Iran under ‘most robust’ nuclear inspection: IAEA
The International Atomic Energy Agency (IAEA) has defended the 2015 nuclear deal between Iran and the P5+1 group of countries, saying the Islamic Republic is under “the world’s most robust” nuclear inspection regime.
IAEA Director General Yukiya Amano made the remarks at a panel discussion on global nuclear governance in the Bled Strategic Forum in Slovenia earlier this week amid Washington’s pressure on the agency to request access to Iran’s military sites.
Amano hailed the “important” role played by the UN nuclear agency in the finalization of the landmark accord, known as the Joint Comprehensive Plan of Action (JCPOA), saying that the JCPOA “represents a clear gain for nuclear verification.”
The IAEA “is now verifying and monitoring Iran’s implementation of its nuclear-related commitments under that agreement, acting as the eyes and ears of the international community,” the UN nuclear chief said.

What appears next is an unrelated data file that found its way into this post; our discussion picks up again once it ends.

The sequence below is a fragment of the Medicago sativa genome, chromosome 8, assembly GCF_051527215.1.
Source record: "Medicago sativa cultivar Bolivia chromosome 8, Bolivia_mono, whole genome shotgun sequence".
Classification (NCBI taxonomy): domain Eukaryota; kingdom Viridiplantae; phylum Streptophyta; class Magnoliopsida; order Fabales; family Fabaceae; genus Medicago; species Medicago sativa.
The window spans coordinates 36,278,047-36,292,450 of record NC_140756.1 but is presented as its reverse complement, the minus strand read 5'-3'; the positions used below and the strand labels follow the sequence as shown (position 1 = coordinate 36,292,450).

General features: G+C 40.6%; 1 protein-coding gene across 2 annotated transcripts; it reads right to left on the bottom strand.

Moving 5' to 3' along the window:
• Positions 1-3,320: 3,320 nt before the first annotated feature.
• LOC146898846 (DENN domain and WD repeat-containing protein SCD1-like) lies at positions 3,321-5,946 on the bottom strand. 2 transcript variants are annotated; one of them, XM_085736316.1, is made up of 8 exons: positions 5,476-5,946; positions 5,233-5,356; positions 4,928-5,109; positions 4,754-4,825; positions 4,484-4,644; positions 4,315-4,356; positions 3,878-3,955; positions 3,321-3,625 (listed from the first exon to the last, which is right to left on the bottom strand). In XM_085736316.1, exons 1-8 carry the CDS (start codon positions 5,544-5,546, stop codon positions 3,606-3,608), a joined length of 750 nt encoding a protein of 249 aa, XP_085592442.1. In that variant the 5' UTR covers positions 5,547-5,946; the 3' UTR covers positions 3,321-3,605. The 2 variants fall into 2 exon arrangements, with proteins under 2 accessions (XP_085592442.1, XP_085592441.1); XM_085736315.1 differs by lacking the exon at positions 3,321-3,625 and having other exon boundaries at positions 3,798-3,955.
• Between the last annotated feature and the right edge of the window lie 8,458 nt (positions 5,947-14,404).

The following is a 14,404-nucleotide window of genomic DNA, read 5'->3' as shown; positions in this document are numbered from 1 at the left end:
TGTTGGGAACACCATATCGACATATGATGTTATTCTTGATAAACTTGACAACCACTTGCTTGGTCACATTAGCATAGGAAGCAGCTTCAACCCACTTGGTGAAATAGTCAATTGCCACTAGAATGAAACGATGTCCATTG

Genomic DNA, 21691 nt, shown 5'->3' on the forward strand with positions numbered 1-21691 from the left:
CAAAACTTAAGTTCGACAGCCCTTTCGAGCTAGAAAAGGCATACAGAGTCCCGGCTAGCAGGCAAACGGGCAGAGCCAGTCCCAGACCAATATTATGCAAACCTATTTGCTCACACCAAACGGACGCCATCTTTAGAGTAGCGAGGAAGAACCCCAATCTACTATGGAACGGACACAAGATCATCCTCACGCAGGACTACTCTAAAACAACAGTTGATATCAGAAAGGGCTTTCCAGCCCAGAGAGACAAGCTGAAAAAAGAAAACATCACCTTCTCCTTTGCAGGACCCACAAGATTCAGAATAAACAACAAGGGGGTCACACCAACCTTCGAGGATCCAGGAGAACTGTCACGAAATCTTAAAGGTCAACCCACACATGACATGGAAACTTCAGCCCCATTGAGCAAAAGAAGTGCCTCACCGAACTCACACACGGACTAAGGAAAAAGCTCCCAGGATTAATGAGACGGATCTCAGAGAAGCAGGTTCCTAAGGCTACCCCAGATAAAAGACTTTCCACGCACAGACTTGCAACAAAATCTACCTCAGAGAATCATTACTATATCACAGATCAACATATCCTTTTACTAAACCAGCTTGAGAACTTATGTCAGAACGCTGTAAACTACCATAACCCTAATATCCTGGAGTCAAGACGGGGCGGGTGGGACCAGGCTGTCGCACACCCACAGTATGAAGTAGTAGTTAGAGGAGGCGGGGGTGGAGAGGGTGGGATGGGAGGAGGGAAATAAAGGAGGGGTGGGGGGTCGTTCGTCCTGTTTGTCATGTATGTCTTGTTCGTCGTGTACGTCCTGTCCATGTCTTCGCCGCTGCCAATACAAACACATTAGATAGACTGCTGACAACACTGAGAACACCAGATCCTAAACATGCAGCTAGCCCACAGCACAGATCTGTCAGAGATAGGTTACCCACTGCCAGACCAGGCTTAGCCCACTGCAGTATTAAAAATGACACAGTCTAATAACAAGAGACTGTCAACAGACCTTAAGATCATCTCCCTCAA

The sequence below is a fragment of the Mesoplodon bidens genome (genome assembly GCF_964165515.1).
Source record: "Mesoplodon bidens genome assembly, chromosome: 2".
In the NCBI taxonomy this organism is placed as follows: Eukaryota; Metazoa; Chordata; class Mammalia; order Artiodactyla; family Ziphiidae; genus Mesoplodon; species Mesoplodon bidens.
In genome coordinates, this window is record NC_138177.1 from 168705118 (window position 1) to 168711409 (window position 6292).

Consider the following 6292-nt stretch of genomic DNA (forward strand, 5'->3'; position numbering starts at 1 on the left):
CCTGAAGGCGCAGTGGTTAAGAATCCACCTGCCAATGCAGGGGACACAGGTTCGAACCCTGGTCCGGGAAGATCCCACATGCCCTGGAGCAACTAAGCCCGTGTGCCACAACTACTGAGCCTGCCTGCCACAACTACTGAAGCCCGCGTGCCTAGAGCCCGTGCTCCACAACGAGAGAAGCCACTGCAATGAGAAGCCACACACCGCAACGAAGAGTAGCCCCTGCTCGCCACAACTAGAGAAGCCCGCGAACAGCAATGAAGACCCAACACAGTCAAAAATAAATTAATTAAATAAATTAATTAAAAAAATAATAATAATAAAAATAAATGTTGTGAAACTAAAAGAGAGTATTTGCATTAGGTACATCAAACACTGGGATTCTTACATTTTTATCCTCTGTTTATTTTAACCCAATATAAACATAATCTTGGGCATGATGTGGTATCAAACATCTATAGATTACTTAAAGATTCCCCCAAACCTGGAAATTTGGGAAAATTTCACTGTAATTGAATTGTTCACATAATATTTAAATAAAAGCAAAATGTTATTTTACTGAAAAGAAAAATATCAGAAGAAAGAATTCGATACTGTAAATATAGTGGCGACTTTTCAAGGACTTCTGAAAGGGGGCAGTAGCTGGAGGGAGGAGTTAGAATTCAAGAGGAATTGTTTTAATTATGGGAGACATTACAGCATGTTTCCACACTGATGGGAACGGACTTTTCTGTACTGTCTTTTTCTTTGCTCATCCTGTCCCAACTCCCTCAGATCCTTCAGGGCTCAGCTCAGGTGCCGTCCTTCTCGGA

“Iran is subject to the world’s most robust nuclear verification regime. Our inspectors are on the ground 24/7. We monitor nuclear facilities, using permanently installed cameras and other equipment,” he added.
Under the deal, Amano said, Iran has accepted restrictions on its nuclear program and the IAEA has expanded access to its sites and information.
The deal demonstrated that even complex issues can be resolved if all parties were committed to “dialogue aimed at achieving results,” he said.
The remarks came at a time when Washington, which is a party to the agreement, seems to be laying out a case for abandoning it.
US Ambassador to the UN Nikki Haley traveled recently to Vienna to press the IAEA on accessing Iran’s military sites.
Iranian Foreign Minister Mohammad Javad Zarif has slammed Washington’s approach to the nuclear deal saying that the US was “openly hostile toward the JCPOA and determined to undermine and destroy it.”
The IAEA has recently reaffirmed Iran’s adherence to its commitments under the nuclear agreement.
Haley, however, argued that the US president “has grounds” to refuse to certify the JCPOA even if Iran was not found to be violating the terms of the accord.
The Trump administration has twice certified Iran’s compliance with the deal. The next deadline is in mid-October.
The JCPOA was reached between Iran and the P5+1 group of countries — namely the US, Russia, China, France, and Britain plus Germany — in July 2015 and took effect in January 2016. Under the deal, Iran undertook to put limitations on its nuclear program in exchange for the termination of all nuclear-related sanctions against Tehran.